Although widely used to capture volunteer works statistics, Time Use Surveys (TUS) are the least desirable source of such data. When volunteer work is captured only in a diary, this will not enable to produce information on participation in volunteering or the characteristics of volunteer work. This is because the short reference period (e.g. 24 hours) for diaries only enables to capture time-spent on this activity on a given day in productive activities, which includes volunteering, employment, own-use production work, etc. Nevertheless, TUS could be used to measure participation in volunteer work by adding a small set of stylized questions on volunteering in a “4 weeks/one month” reference period in the background questionnaire.

Interpretation and uses

The number of volunteers and the volunteer rate provide information on the engagement in this form of work.

As volunteer work is about helping others, higher volunteer rates can indicate strong social integration and social cohesion in a region or country. It can also signal a situation where certain groups and communities need support to maintain or improve the quality of their lives. From this perspective, the geographical analysis of the indicator, for example, may help identify the areas where significant numbers of people rely on others’ help to avoid poverty and social exclusion.

Joint analysis of the volunteer rate and rates of participation in employment and own-use production work offer a better understanding of how different population groups contribute to a country’s development through paid and unpaid work.

Limitations

Indicators available in the ILOSTAT database are collected from national official reports or produced using published micro-data by national statistical offices. In some cases, published data are used to calculate the number of volunteers (if only the volunteer rate is available) or the volunteer rate (if only the number of volunteers is available) and to calculate indicators for standard age groups (15+, 25-64, 65+). Therefore, totals may not always equal the sum of their components.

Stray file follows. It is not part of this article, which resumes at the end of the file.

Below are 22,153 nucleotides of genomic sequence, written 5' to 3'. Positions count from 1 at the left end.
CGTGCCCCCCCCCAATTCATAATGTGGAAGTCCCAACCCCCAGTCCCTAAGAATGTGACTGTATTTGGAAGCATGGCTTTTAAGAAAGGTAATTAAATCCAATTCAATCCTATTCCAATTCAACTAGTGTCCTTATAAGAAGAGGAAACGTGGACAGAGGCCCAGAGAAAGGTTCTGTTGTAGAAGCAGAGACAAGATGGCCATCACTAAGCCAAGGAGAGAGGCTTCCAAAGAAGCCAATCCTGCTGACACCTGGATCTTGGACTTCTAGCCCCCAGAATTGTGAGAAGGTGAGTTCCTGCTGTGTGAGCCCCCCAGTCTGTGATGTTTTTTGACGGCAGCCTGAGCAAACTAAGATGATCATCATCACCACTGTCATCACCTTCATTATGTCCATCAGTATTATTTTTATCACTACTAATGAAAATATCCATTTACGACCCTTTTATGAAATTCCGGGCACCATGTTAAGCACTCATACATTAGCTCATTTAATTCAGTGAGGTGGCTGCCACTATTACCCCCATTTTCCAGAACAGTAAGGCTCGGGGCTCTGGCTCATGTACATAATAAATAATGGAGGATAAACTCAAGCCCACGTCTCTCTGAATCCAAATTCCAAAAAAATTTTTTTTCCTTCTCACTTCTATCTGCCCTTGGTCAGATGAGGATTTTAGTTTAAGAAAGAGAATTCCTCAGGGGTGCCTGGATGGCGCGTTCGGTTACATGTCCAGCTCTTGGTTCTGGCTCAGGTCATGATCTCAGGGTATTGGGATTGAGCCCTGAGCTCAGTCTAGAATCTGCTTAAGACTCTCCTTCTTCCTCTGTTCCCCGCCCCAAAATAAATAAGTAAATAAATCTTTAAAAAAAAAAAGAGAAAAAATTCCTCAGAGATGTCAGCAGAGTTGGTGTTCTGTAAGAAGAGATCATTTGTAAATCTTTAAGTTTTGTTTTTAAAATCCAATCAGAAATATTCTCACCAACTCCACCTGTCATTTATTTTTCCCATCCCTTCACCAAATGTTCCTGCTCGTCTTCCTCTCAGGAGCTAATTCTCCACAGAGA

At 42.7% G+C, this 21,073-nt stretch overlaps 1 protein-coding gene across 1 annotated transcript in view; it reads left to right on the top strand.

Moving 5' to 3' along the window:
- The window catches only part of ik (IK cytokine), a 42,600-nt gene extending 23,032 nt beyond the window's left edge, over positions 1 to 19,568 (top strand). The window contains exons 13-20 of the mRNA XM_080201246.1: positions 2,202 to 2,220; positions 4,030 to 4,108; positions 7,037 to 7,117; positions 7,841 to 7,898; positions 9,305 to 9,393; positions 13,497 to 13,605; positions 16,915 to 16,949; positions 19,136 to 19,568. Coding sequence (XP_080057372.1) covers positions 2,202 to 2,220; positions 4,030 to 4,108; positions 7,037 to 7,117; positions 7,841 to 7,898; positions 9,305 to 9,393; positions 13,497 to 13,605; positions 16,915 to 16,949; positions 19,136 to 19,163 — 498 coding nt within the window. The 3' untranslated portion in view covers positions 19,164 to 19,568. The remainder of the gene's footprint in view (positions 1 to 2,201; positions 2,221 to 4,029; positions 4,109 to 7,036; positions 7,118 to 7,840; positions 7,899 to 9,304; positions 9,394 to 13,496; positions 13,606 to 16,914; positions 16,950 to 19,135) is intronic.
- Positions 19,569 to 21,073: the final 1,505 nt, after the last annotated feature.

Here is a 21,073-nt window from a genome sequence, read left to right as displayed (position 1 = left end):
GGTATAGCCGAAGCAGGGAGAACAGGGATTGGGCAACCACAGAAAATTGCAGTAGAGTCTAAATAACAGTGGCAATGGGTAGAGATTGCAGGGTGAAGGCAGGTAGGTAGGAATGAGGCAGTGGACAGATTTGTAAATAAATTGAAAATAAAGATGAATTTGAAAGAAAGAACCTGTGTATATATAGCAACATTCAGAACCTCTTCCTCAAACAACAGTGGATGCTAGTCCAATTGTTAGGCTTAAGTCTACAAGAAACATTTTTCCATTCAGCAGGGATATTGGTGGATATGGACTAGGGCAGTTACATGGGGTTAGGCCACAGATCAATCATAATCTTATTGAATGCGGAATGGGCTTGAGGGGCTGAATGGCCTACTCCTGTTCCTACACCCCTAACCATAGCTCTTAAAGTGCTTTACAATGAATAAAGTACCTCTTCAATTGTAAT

Most countries measure participation in both direct and organization-based volunteer work. As one person can do both types of volunteer work, the sum of volunteers by these types will be higher than the total number of volunteers.

Comparability of volunteer work indicators across countries is affected significantly by:

  • Differences in the length of reference periods used for measurement (e.g. one week, 4 weeks, 12 months). Typically, for a given population, measurements made using longer reference periods result in higher values. This occurs due to the increased likelihood of capturing the participation of persons who engage in volunteer work less frequently. Very long reference periods (e.g 12 months), however, can also be subject to reporting errors due to recall issues;
  • Seasonal variations in data collection periods (ranging from one to 12 months). Participation in volunteer work varies significantly across the year, in relation to natural, economic, cultural and social evolution. As a result, it is difficult to compare indicators referring to a specific month with indicators referring to monthly averages over a quarter or a year;
  • Questionnaire design. Measurement approaches vary significantly in relation to the number and type of questions used to identify participation in different types of volunteer work (from 1 to more than 20 questions). More detailed probing can lead to more comprehensive estimates, mainly due to a better detection of engagement in direct volunteer work. Meanwhile, the wording and type of questions used can also impact reporting, and thus, the estimates of volunteer work participation.
  • Age coverage.  The minimum age varies from 10 to 20 years and some countries set upper age limits. This also limits comparability across countries.

To support data users in making informed conclusions, the database includes detailed notes to describe the main characteristics of the data sources used for measurement. These notes should be consulted when comparing indicators across countries.